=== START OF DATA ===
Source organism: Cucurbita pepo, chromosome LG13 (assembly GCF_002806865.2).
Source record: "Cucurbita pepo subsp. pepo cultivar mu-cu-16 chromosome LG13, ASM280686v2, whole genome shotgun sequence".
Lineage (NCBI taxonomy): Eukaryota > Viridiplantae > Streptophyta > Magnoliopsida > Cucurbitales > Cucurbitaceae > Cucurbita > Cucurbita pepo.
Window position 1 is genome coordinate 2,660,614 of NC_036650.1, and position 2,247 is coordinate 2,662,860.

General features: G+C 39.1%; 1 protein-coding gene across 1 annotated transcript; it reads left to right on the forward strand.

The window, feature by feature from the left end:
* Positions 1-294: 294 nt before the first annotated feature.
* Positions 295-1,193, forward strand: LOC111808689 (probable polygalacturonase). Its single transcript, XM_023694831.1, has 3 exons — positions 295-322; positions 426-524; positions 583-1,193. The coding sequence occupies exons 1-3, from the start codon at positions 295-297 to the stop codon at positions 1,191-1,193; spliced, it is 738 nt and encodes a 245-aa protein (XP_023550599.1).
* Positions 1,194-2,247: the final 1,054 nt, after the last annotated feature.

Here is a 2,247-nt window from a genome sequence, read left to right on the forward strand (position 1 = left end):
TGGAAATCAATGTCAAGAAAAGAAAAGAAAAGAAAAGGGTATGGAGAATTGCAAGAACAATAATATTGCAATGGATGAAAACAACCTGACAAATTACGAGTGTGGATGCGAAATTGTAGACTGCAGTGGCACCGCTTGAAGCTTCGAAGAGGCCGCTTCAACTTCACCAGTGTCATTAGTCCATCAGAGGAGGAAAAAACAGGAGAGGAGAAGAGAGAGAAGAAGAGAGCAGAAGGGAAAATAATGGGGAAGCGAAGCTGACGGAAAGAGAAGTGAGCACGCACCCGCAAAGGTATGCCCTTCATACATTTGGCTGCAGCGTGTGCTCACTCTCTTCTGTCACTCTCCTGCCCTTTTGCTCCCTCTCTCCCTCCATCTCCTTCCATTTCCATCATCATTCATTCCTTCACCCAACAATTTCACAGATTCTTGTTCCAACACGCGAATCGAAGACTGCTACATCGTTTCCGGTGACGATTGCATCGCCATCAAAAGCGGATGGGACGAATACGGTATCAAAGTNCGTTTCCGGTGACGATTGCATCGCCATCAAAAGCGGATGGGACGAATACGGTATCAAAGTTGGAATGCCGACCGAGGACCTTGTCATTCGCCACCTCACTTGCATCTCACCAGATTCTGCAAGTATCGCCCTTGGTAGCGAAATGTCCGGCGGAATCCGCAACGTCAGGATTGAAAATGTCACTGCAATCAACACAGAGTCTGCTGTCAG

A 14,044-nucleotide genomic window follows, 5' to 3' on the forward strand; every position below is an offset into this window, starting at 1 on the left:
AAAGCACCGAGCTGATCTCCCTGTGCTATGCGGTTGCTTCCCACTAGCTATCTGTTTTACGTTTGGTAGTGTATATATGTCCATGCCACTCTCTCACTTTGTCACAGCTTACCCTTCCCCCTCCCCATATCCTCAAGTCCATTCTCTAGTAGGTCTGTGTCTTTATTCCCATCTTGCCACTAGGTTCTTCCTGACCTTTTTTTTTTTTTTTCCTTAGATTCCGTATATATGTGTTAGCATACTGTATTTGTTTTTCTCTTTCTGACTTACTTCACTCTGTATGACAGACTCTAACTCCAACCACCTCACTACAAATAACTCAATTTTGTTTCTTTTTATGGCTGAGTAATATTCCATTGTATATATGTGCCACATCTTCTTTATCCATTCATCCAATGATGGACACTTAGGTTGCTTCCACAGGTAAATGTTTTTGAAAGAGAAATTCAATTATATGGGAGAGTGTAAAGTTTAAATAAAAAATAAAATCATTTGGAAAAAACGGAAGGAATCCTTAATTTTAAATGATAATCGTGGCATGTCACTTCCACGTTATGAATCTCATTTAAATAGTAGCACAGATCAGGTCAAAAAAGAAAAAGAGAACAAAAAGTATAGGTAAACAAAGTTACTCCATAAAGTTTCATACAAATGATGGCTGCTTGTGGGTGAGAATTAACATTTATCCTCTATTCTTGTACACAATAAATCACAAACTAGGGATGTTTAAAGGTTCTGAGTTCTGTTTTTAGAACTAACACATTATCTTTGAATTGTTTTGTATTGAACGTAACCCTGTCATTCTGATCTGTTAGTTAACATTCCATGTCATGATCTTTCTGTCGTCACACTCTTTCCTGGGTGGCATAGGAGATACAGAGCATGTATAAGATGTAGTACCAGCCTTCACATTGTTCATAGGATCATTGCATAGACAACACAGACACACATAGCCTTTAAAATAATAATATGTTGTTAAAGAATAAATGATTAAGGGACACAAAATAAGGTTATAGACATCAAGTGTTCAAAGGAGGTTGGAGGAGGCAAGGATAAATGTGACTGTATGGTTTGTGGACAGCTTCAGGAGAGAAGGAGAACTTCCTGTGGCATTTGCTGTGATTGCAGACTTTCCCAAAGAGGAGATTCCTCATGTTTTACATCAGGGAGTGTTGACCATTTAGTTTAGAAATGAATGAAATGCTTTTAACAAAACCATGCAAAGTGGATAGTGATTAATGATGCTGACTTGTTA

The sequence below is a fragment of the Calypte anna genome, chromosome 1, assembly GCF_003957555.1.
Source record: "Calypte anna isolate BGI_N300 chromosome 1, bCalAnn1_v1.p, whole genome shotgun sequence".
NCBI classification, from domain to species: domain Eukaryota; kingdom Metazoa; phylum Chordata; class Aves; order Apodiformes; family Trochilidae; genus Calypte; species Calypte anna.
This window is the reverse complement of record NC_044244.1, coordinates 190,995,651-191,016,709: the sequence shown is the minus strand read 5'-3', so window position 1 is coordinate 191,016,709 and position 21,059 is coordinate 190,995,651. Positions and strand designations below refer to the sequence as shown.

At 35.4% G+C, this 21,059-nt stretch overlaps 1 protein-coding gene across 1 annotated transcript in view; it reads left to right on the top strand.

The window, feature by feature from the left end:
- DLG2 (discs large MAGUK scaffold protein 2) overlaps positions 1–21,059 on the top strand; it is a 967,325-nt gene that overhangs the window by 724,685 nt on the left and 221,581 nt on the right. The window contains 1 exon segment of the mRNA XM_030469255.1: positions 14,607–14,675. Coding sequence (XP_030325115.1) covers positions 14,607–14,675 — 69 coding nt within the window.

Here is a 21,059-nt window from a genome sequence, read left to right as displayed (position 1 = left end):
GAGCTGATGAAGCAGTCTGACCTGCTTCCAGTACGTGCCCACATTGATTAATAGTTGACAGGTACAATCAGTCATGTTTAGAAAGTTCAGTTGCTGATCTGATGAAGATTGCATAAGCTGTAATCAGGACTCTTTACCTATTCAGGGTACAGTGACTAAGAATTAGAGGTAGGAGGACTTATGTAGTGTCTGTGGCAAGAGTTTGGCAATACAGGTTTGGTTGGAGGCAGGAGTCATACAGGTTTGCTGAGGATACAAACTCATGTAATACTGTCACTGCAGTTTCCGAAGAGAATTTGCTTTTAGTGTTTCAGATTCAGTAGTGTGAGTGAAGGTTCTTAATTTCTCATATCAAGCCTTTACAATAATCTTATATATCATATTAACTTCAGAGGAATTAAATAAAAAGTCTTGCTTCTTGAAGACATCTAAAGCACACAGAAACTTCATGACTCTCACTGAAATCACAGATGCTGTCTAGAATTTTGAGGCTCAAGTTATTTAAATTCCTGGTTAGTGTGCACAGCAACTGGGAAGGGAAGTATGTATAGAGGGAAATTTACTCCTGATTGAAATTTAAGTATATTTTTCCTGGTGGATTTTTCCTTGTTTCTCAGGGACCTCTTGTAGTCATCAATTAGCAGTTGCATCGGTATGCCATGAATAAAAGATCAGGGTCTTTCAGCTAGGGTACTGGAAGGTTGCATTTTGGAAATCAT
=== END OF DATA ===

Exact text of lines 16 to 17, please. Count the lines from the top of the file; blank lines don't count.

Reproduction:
NCBI classification, from domain to species: domain Eukaryota; kingdom Metazoa; phylum Chordata; class Aves; order Apodiformes; family Trochilidae; genus Calypte; species Calypte anna.
This window is the reverse complement of record NC_044244.1, coordinates 190,995,651-191,016,709: the sequence shown is the minus strand read 5'-3', so window position 1 is coordinate 191,016,709 and position 21,059 is coordinate 190,995,651. Positions and strand designations below refer to the sequence as shown.